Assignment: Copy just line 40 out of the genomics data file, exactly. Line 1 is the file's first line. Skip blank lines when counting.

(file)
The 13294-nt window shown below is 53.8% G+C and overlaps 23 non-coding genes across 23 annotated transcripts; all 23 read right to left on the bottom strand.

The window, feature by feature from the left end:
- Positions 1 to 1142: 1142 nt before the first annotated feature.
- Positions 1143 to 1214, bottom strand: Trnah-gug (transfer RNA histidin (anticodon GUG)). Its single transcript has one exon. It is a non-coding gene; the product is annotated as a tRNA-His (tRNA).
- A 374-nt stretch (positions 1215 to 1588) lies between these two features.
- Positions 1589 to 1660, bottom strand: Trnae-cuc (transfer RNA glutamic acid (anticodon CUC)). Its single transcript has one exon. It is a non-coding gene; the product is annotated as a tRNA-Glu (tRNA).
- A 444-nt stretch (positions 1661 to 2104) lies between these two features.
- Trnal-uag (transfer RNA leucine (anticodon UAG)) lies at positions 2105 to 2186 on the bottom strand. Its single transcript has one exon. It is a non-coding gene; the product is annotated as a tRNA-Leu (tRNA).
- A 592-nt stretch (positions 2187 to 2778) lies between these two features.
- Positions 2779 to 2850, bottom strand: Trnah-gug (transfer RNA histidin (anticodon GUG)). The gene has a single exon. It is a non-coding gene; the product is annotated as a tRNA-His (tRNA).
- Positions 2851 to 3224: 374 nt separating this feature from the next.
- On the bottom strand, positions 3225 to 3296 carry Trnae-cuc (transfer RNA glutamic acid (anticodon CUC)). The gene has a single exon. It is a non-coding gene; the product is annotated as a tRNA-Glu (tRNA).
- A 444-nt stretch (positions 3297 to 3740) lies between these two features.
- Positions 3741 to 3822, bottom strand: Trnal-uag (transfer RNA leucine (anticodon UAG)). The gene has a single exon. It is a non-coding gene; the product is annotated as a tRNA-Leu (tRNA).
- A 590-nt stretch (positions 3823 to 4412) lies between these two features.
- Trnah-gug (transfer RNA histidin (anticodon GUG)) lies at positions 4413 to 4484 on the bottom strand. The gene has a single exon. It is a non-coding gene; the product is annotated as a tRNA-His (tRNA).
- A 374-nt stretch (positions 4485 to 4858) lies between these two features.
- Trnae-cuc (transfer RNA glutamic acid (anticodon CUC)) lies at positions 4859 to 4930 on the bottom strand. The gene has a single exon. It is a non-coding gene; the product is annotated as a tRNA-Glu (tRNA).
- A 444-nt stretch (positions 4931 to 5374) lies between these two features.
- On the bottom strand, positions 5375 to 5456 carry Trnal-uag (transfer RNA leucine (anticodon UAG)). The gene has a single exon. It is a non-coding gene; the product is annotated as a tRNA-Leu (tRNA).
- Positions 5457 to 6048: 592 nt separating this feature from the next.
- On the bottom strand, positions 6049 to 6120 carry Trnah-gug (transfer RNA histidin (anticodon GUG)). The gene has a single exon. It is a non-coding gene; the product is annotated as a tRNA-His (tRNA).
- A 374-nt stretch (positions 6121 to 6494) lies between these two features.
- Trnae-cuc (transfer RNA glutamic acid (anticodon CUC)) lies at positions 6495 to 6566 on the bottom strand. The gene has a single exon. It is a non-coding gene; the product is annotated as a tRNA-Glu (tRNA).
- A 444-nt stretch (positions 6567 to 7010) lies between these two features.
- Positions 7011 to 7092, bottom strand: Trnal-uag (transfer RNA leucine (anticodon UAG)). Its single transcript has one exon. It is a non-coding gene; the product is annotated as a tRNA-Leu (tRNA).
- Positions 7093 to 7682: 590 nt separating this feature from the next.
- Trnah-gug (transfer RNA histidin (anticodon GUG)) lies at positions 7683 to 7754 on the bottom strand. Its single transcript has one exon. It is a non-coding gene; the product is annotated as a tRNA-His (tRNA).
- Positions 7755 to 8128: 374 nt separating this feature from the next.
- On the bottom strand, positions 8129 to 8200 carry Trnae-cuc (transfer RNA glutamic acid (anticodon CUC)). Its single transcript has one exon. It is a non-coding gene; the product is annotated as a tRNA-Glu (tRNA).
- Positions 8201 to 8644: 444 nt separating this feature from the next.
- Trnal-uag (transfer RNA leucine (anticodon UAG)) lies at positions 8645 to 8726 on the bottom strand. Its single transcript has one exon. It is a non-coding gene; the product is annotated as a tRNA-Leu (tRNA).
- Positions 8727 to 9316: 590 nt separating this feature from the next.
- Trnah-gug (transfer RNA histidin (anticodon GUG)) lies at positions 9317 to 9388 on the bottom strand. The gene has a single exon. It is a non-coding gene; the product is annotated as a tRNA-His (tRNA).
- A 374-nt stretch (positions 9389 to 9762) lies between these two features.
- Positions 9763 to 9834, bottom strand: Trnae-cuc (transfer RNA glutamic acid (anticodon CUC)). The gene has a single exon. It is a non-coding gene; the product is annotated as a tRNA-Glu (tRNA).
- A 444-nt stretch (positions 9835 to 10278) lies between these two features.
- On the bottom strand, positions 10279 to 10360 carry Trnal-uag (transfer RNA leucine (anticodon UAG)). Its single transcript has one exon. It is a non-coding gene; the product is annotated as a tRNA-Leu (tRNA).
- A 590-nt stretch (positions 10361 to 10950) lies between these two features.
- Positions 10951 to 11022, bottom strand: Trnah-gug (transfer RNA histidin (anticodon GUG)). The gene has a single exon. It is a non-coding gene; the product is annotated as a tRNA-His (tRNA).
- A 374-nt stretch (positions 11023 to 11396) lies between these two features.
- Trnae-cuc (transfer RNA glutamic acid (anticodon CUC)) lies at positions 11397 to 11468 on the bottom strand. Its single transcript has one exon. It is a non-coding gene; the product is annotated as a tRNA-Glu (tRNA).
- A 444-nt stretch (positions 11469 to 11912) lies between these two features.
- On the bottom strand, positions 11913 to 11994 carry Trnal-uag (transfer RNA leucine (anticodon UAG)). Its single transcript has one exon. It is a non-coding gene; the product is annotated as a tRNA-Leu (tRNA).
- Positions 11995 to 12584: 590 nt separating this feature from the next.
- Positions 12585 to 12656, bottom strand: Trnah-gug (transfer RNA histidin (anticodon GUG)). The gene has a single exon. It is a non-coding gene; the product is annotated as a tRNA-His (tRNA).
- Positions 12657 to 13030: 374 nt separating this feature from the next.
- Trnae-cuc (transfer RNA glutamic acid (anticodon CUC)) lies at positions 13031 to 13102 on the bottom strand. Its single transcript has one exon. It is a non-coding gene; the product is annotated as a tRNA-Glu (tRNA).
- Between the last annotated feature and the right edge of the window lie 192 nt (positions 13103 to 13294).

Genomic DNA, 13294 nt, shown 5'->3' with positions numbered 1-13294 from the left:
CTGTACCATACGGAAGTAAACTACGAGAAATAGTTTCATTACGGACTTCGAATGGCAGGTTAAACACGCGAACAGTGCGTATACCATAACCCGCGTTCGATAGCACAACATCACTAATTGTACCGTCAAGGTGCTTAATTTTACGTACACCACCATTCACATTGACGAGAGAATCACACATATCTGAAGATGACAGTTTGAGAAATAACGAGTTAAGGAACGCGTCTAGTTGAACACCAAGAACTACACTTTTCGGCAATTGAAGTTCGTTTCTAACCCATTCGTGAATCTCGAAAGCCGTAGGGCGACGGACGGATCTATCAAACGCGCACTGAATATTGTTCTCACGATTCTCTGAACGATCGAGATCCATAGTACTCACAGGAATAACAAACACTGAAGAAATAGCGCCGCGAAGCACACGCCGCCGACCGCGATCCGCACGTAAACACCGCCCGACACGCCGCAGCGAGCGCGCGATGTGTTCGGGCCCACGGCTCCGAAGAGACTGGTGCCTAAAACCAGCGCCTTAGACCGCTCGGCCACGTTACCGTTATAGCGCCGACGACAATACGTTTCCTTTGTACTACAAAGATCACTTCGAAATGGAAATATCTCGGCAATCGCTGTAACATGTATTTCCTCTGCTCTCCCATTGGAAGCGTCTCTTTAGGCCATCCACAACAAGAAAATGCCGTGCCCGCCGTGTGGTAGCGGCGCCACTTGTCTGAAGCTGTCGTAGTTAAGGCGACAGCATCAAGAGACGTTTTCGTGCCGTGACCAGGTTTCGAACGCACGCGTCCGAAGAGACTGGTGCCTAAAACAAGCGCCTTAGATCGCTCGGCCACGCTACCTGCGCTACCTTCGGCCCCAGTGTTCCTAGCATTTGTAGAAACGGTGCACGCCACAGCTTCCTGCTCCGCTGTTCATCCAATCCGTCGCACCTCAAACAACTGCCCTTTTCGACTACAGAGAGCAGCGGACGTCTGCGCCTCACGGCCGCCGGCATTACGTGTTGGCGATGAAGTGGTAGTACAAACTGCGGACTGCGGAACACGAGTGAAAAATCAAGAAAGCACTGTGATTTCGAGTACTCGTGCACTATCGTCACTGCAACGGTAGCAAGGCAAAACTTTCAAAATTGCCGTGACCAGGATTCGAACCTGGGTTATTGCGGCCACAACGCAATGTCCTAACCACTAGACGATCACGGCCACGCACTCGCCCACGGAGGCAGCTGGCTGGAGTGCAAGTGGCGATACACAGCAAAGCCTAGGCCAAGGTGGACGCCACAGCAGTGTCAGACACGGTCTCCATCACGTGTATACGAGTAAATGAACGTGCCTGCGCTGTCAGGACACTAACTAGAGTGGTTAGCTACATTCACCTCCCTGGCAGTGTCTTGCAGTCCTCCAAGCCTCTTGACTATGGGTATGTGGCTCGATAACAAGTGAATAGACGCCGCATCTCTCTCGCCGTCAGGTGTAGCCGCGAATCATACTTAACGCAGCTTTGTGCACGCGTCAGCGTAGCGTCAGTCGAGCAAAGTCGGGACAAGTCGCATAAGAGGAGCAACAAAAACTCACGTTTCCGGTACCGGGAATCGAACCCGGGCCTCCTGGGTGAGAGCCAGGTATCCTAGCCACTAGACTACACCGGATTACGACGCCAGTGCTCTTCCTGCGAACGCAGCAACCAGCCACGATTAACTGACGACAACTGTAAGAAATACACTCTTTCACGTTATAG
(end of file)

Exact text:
- Positions 10951 to 11022, bottom strand: Trnah-gug (transfer RNA histidin (anticodon GUG)). The gene has a single exon. It is a non-coding gene; the product is annotated as a tRNA-His (tRNA).